Lawsuit: Signal & speed limit caused fatal accident

(STEPHEN THOMPSON)   As Andrew Cavanaugh drove his 2004 Buick Century through the intersection on that bright sunny day in 2009, the 79-year-old was traveling at the posted speed limit.

It cost him his life.

The traffic signal was timed in such a way that a motorist had to be driving 30 mph to make it completely across the intersection once the yellow caution light turned red, according to the Pinellas County Sheriff’s Office.

Trouble was, the speed limit for the road Cavanaugh was driving on was 25 mph, according to the sheriff’s analysis. Cavanaugh had to have been speeding to get through the intersection, but he wasn’t. His Buick was T-boned on the passenger side by a 2003 Toyota Camry, and Cavanaugh died from his injuries.

Cavanaugh’s daughter Shannon Baker, the personal representative for his estate, has filed a lawsuit in connection with the wreck. On Tuesday, the Pinellas County Commission was officially informed of the litigation, and County Attorney James Bennett was given approval to fight it.

The wreck occurred on June 15, 2009, at Bayview Boulevard and State Road 580. The light is maintained by the Pinellas County Highway Department and owned by the Florida Department of Transportation.

Both the county and DOT are being sued, as is an insurance company, according to the lawsuit.

“My life is gone is the way I feel,” said Cavanaugh’s widow, Armaleen Cavanaugh, 83, as she struggled with an oxygen tank at her Oldsmar home during a recent telephone interview. “It’s very difficult after more than 53 years of marriage. That’s a long time to be with someone and suddenly they’re not there anymore.”

John Schaefer, an assistant county attorney defending Pinellas County’s role in the matter, said although the county maintains the light, its timing is established when it’s built and installed by engineers with the state Department of Transportation.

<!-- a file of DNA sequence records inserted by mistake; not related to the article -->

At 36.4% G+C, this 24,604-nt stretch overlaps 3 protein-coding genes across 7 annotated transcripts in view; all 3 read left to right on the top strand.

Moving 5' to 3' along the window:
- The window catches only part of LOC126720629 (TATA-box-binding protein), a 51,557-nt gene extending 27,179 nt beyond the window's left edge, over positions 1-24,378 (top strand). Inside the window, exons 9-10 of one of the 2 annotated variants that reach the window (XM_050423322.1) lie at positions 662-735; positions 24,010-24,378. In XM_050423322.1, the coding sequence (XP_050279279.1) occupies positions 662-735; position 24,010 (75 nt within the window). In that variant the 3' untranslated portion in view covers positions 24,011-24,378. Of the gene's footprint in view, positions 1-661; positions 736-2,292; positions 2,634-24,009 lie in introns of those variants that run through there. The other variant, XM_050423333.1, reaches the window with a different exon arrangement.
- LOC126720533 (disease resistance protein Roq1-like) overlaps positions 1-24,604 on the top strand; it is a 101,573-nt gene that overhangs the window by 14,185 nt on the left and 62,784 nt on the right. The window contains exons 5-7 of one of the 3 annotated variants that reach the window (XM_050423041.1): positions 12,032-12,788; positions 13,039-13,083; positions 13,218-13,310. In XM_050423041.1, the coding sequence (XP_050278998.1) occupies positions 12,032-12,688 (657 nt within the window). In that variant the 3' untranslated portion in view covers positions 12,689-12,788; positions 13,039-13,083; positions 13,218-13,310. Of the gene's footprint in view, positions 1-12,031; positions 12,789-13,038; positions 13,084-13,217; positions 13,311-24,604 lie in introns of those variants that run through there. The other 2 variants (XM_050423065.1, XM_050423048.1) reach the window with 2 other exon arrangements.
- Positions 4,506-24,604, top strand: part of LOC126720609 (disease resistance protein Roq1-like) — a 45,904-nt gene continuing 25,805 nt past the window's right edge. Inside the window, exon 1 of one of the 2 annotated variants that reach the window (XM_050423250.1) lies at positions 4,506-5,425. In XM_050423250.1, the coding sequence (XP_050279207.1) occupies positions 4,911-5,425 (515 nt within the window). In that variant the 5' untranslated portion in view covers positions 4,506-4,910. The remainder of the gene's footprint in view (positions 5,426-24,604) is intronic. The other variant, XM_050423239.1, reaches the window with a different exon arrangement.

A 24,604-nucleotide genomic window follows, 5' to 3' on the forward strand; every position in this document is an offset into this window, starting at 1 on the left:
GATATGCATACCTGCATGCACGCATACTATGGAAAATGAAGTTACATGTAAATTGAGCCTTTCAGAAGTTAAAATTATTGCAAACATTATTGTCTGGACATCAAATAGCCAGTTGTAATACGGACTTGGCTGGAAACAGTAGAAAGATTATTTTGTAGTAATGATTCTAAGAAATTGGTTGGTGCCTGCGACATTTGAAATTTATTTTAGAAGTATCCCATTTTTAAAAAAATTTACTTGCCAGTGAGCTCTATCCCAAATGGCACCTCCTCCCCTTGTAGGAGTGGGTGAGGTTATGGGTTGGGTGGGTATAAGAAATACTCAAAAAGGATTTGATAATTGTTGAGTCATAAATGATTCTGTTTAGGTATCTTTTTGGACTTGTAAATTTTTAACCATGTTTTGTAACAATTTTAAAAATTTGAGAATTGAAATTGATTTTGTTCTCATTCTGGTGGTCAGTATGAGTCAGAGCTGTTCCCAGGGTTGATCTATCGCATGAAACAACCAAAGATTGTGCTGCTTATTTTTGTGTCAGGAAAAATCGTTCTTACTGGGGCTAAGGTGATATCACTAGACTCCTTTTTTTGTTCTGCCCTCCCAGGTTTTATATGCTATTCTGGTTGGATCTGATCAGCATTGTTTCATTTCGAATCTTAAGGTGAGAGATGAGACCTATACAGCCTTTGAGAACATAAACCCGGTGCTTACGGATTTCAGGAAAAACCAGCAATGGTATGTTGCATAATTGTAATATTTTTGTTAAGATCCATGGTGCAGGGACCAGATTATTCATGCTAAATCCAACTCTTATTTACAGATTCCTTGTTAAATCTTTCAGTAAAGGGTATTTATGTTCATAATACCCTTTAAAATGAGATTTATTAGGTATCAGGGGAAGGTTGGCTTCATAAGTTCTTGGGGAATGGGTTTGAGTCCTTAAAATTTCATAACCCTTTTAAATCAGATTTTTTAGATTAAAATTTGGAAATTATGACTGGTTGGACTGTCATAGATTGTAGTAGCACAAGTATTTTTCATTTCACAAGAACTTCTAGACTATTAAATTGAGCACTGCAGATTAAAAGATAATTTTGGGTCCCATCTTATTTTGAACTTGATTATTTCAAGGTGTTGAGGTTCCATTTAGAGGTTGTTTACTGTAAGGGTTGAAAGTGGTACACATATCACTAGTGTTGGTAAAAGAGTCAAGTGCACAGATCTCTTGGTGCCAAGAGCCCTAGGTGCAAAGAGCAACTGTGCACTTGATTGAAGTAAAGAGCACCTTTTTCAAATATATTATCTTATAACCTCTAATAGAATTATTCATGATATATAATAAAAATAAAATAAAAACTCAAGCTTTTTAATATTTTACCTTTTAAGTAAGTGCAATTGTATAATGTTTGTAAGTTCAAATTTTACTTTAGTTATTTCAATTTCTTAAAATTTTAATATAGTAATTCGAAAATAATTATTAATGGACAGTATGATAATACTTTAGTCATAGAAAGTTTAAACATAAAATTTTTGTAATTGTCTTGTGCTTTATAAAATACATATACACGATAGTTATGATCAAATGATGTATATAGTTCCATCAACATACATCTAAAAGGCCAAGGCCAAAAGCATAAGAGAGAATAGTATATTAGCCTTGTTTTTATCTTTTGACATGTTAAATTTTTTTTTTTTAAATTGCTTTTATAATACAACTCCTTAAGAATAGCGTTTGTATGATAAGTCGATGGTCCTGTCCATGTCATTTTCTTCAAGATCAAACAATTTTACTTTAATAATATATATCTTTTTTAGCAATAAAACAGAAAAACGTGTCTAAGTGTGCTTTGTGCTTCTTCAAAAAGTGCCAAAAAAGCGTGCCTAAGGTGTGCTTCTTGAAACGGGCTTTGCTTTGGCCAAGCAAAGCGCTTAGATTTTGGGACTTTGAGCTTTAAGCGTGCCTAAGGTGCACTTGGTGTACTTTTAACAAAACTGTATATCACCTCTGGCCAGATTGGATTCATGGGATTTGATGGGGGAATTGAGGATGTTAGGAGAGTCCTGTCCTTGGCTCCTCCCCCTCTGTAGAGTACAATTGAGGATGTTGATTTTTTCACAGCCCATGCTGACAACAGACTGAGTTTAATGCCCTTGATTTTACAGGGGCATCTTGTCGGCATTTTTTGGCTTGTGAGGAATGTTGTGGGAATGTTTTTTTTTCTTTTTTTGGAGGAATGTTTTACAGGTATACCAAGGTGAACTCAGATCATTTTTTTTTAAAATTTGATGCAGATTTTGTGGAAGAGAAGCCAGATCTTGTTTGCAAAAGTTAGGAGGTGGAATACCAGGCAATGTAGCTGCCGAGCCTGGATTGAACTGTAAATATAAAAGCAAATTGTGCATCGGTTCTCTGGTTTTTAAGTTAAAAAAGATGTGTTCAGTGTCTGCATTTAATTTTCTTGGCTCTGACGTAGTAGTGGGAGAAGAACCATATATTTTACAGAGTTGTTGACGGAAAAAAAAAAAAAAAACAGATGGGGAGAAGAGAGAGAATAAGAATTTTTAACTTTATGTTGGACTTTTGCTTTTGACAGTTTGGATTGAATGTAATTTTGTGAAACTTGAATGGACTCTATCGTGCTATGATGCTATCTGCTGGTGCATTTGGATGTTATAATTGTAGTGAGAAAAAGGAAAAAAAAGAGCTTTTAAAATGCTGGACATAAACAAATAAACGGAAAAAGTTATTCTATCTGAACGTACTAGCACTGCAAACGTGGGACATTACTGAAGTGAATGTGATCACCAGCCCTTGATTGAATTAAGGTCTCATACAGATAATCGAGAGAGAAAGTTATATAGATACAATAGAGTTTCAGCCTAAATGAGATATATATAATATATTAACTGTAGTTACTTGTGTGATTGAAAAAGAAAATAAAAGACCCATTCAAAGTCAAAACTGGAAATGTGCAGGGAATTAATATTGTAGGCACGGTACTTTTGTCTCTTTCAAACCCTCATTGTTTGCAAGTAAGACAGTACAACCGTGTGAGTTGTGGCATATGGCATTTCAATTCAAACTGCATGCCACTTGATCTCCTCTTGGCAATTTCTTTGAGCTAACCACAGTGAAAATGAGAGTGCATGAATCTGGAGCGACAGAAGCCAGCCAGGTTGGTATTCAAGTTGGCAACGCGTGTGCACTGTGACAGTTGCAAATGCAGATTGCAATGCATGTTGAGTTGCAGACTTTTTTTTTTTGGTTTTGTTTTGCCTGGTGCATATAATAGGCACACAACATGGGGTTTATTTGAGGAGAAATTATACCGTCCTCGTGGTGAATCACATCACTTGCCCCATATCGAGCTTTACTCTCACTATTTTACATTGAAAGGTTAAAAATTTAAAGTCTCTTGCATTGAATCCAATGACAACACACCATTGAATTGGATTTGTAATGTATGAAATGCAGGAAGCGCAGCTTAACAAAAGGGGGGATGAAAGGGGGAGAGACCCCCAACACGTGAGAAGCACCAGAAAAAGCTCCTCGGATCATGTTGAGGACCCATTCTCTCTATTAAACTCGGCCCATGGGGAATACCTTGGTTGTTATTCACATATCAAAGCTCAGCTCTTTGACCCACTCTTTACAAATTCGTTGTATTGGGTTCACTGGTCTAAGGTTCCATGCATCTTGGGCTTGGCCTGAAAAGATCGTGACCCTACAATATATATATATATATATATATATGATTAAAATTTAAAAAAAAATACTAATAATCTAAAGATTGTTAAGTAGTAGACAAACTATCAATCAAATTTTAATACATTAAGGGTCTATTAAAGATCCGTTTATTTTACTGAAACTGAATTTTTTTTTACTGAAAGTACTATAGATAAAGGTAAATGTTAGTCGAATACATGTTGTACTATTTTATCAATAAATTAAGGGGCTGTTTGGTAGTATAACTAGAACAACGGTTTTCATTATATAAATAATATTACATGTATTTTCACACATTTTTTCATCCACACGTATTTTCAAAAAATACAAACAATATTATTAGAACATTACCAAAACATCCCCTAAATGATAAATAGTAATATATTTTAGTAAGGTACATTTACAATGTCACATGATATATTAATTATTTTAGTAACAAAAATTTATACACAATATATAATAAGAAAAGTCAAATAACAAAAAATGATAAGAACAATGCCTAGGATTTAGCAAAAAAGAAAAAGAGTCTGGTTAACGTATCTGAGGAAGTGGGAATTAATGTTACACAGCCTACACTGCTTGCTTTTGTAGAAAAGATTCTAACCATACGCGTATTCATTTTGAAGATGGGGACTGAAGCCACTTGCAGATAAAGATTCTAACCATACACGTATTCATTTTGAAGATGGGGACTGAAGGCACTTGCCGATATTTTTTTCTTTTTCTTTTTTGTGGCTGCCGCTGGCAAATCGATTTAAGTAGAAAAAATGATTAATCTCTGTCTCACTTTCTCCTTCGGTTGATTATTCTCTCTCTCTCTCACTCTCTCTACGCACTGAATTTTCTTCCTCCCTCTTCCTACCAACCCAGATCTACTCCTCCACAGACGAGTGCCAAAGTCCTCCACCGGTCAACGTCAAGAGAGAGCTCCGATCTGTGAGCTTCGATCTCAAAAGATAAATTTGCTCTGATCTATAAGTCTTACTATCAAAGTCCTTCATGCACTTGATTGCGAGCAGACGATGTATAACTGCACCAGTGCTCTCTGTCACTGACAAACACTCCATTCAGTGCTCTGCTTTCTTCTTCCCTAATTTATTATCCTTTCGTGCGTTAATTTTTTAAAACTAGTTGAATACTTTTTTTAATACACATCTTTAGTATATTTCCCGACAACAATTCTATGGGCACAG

Since its installation in 1998, there had been no other reported problems with the traffic signal, Schaefer said.

“We can categorically say, there were no traffic maintenance issues involved,” he said. “It was regularly and well maintained by Pinellas County traffic management in accordance with DOT standards.”

A spokeswoman for the state agency declined to comment.

“It’s pending litigation,” said DOT spokeswoman Kris Carson. “Of course we can’t discuss it.”

In the immediate wake of the wreck, Armaleen Cavanaugh and her children told investigators Andrew Cavanaugh was a careful driver, though reports say he wasn’t wearing his seat belt when he crashed.

Armaleen told investigators he had a doctor’s appointment that day. At first, Pinellas sheriff’s deputies thought someone had to have run a red light before the collision. Later, however, traffic homicide investigators determined that wasn’t the case after they took a look at skid marks, where the two cars ended up and other evidence.

They found only three seconds elapsed between when the light for Bayview traffic turned red and the State Road 580 light turned green — and that’s not long enough for a car on Bayview to get across four lanes of roadway, the sheriff’s report says.

“The light was only on for three seconds, so he didn’t have a chance,” Armaleen Cavanaugh said.

Marie Jacqueline Stinson, the driver of the Toyota, then 71, also was driving within the posted speed limit.

“Excessive speed did not play a factor in this crash,” according to the sheriff’s report. “The Buick would have been unable to traverse the intersection safely while traveling at the posted speed limit.”

“The only environmental factor which contributed to this crash was the shortened all red signal from this traffic control device,” the sheriff’s report said.

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